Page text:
By: Robert Martin, Associate Category Manager, Kimberly-Clark Professional Partnership Products |
Last week, we discussed the important role that a proper air filtration strategy plays in improving indoor air quality (IAQ) for improved student learning and reduced absenteeism among students and staff. But did you know that air filters also play a role in the school’s HVAC energy consumption? And that selecting air filters based upon a low initial purchase price may end up costing schools more on energy expenses in the long run if the filter does not perform well?
The good news for schools looking to improve IAQ while actively managing energy consumption and costs (not to mention greenhouse gas emissions), is that selecting the proper air filter can achieve both goals.
Energy & Air Filtration
Energy use is the largest operating cost involved in air filtration. In fact, during a filter’s useful life, HVAC fan motor energy consumption accounts for 81 percent of its total lifecycle costs. It’s all about airflow resistance: Filters with a higher resistance to airflow can cause the HVAC system motor to work harder, thus consuming more energy. Airflow resistance typically increases as filters remove more contaminants from the air. While this filtration is essential for healthier indoor air quality and protection of HVAC equipment, it can come at a cost in terms of energy consumption.
A Balanced Approach
When selecting air filters, be sure to consider the type of filtration media used to construct the filter. Filters with a good balance of mechanical efficiency and electret efficiency (via an electrostatic charge) are typically a wise choice. Filters with electret-charged media typically deliver lower airflow resistance in the same filter construction as mechanical-only filters, which translates into reduced energy costs and potentially reduced greenhouse gases.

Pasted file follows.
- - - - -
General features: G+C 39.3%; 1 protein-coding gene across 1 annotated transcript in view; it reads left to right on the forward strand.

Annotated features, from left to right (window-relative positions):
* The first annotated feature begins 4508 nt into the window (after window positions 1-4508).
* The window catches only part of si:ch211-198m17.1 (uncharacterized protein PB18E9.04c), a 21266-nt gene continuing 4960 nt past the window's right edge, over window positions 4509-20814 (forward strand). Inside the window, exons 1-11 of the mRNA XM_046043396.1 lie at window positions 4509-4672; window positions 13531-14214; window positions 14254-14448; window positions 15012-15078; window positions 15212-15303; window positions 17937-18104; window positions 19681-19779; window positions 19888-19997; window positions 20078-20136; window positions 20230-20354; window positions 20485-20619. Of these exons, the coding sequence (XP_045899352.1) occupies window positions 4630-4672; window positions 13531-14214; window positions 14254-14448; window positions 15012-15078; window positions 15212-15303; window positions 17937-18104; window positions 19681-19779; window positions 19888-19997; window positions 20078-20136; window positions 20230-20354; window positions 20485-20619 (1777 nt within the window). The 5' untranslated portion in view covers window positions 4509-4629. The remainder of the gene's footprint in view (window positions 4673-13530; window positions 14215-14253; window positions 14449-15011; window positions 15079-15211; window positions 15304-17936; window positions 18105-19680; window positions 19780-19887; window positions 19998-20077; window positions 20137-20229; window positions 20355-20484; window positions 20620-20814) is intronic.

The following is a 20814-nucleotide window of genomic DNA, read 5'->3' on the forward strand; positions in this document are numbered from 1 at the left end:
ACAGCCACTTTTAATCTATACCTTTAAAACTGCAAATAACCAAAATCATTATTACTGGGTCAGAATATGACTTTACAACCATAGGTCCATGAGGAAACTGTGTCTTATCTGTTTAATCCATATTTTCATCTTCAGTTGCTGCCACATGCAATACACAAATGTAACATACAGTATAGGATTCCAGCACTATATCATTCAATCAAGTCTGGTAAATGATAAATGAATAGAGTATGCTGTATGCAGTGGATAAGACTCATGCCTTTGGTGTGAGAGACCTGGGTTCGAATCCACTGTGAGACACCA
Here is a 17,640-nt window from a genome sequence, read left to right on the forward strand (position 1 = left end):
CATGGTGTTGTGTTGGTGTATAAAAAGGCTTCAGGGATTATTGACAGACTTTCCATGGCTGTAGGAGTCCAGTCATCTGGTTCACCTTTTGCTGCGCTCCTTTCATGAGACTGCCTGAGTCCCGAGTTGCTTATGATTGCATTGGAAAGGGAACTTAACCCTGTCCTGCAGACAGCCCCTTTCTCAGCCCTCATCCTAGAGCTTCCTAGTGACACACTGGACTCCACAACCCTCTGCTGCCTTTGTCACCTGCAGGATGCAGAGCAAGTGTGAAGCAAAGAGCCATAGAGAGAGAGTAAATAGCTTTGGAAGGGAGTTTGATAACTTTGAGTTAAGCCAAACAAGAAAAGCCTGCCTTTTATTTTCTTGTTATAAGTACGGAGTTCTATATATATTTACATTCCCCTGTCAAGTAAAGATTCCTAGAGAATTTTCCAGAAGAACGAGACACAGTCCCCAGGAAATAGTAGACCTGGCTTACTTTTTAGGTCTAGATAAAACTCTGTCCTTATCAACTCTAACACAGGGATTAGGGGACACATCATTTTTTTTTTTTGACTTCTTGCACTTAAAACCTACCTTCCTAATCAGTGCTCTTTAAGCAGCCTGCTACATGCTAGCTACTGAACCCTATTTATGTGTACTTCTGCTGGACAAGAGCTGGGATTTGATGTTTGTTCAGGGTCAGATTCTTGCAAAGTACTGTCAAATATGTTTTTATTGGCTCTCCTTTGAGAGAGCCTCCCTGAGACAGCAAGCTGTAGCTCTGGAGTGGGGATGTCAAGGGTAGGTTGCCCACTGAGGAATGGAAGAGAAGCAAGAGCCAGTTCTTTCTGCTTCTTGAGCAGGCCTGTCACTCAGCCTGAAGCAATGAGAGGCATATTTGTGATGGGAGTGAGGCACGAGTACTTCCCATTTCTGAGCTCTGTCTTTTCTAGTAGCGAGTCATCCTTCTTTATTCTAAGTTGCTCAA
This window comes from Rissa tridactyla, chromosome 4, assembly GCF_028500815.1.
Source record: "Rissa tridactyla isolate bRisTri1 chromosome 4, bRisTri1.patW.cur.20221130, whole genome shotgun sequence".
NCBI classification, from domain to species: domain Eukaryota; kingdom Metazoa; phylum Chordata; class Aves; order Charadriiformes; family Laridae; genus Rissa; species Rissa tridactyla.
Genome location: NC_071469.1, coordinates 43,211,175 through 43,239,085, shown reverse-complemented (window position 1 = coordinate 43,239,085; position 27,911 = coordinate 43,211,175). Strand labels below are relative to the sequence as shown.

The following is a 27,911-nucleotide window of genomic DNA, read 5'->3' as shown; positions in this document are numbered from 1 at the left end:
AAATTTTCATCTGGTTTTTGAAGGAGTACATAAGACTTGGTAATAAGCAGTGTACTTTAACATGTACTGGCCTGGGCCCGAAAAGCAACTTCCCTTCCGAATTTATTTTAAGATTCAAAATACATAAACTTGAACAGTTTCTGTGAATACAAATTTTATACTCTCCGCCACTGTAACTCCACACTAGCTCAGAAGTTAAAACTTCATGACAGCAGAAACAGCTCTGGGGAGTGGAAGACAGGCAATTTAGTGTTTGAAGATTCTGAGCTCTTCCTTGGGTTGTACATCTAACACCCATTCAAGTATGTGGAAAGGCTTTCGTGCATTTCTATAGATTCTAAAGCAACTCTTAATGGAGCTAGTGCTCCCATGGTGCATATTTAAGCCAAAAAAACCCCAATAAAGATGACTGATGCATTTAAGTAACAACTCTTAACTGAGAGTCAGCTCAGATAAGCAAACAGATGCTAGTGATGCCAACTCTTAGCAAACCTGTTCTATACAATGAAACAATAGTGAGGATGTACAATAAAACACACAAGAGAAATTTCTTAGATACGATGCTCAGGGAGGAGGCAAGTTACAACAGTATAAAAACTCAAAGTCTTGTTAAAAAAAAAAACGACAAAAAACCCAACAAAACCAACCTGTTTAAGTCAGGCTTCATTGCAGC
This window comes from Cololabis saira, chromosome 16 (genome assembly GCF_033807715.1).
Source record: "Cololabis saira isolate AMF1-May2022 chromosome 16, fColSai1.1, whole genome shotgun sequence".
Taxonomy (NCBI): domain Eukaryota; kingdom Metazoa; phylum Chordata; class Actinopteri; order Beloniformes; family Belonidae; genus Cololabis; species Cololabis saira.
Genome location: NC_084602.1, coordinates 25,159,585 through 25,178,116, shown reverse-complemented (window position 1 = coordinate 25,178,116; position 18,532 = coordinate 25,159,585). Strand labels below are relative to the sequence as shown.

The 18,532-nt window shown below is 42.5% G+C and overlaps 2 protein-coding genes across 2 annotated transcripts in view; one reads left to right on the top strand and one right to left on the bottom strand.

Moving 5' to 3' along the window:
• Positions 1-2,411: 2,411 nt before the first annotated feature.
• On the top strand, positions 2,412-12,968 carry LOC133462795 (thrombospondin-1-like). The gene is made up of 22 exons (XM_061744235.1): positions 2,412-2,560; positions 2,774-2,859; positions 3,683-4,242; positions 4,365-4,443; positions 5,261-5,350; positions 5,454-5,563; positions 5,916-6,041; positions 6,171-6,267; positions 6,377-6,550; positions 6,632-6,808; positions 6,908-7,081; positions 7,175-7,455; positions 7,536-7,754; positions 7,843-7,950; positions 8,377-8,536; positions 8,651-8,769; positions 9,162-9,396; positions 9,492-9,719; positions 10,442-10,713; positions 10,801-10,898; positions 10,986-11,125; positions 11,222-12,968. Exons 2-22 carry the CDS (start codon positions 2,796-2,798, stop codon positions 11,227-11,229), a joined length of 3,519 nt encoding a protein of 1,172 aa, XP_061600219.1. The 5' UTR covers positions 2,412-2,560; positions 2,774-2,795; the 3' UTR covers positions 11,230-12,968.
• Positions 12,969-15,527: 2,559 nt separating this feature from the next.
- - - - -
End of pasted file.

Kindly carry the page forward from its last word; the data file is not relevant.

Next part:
Don’t Skimp on Filter Changes
Selecting the right filter won’t help schools save on energy costs if those filters aren’t maintained properly and changed out regularly.
Don’t be swayed by the thought that reducing the frequency of filter change-outs or downgrading to a lower-priced air filter will save money. These tactics will only backfire. Indeed, the small amount of money saved by reducing or eliminating air filter purchases or by purchasing lower-priced (and lower efficiency) filters pales in comparison to the energy and operating costs that can be saved with a robust air filter maintenance and upgrade program, as seen in the graph below.
While purchasing fewer filters may reduce initial expenses, delaying filter change-outs also causes the HVAC system to run more days at peak airflow resistance and energy usage. It doesn’t take long for peak energy usage costs to offset any savings in the filter price. Want proof? Check it out for yourself.